Iranian Firms Replace Chinese at S. Azadegan Oil Field

Iranian Firms  Replace Chinese at  S. Azadegan Oil Field Iranian Firms  Replace Chinese at  S. Azadegan Oil Field

After dismissing Chinese contractors from the joint South Azadegan oil field due to underperformance, Iranian companies have dispatched their drilling rigs, in an effort to overcome the deficit and aim to make Iran's largest oil fields profitable again over the course of the next three years.

The Azadegan field, located 80 kilometres (50 mi) west of Ahvaz, near Iraqi border, contains 6 to 7 billion barrels of recoverable crude oil reserves, but its geologic complexity makes extraction difficult. The field is divided into two portions: North and South Azadegan.

The controversial contract with the China National Petroleum Corporation (CNPC) to jointly develop the oil field was signed during the incumbency of previous oil minister, and irreparably damaged the Iranian oil industry, whilst awarding the Chinese hefty profits, IRNA reported Sunday.

The  contract  was initially granted to Inpex, a Japanese state-backed energy group, during Mohammad Khatami's  presidency in 2004.

However, the $2b deal fell apart in 2006 when Inpex fearing possible US sanctions, failed to begin work on the project prompting Iran to cut the company’s stakes to 10 percent from an initial 75 percent.

Inpex eventually relinquished its remaining shares in 2009, which led Iran to sign a buy-back contract with CNPC.

The production yield was to be 320,000 barrels of oil and 197 mcf of gas per day in the first phase, and 600,000 barrels per day in the second phase, according to the contract.  After five years, however, the project had not made the slightest advance.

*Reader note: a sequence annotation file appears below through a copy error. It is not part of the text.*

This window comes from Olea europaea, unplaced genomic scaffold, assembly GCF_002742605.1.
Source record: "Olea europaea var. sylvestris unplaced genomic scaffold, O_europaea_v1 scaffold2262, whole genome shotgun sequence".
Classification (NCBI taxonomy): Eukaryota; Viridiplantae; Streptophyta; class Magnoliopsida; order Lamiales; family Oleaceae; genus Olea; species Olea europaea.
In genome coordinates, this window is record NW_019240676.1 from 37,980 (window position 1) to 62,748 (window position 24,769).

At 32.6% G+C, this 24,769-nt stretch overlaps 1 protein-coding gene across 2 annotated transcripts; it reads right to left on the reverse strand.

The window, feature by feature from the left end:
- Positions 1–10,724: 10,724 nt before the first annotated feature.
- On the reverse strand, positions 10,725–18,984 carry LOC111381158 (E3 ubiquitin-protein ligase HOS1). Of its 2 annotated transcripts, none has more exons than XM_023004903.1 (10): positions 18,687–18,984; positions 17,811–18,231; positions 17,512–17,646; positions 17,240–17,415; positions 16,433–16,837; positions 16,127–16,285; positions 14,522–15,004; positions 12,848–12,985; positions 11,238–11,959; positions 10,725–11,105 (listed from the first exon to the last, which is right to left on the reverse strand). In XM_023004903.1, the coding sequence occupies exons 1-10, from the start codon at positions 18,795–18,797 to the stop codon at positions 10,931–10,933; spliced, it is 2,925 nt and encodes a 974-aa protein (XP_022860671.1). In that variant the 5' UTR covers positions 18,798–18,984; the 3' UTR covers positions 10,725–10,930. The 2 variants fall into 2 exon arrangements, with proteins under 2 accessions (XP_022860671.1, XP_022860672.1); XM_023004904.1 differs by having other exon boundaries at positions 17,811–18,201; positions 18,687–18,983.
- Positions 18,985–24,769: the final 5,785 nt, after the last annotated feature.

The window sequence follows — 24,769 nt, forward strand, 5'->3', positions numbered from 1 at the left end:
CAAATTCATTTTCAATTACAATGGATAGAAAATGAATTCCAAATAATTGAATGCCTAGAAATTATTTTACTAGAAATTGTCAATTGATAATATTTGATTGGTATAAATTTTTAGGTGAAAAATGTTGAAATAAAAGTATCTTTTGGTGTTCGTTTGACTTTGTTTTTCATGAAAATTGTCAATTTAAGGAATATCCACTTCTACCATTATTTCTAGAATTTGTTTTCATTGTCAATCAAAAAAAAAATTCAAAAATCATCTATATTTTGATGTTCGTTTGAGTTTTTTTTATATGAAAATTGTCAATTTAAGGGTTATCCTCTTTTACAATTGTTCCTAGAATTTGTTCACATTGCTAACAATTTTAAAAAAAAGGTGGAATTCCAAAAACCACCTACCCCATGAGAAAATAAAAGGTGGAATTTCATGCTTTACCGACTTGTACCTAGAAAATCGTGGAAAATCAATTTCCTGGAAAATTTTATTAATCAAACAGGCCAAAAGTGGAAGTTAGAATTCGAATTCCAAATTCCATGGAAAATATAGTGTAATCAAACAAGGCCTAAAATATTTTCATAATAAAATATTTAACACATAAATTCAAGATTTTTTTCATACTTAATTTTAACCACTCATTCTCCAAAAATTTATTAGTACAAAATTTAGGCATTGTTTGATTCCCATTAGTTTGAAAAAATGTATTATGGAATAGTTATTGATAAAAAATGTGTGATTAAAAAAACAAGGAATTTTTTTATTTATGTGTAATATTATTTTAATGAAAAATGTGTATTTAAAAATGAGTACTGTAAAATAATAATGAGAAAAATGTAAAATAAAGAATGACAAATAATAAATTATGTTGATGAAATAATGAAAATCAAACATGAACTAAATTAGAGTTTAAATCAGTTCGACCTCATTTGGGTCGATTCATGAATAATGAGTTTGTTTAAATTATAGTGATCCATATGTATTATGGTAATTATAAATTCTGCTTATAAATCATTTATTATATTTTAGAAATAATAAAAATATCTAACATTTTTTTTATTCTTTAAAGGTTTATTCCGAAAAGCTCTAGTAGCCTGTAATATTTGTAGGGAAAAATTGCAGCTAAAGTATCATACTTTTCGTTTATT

The Chinese company was given a three-month deadline in January to accelerate work on South Azadegan or risk losing the$ 2.5b contract.

On April 29 of this year, Iran's oil ministry formally revoked the development contract from CNPC due a five-year delay in delivering the project.

Out of a target of 185 wells to reach production in the first phase, only 7 were drilled.

At the time when CNPC took over the project, production stood at 50,000 barrels per day(b/d).  After five years, not only had production not increased, but had dropped by 21,000 b/d, taking production down to a mere 29,000 b/d.

Abdolreza Haji Hossein-Nejad, the managing director of Petroleum Engineering & Development Company (PEDEC) said the Chinese were charging $6 billion to deliver the project, but the Iranian contract will be far less costly.

PEDEC managing director, said the company intends to develop the oilfield using its own capital. Hossein-Nejad also said in July that "Iran welcomes foreign investment in the development of its South Azadegan oil field."

NIDC plans to drill 50 wells starting in July as part of its first phase with a tender to drill a further 40 wells.

NIDC has installed extra drilling rigs to accelerate the project, said Mohammad-Reza Takaidi,   the head of National Iranian Drilling Company for drilling projects. Five wells have been drilled with a further six in progress.

Rokneddin Javadi, managing-director of National Iranian Oil Company (NIOC), said in August: “Our estimates show that we will witness an acceptable level of progress by December or January."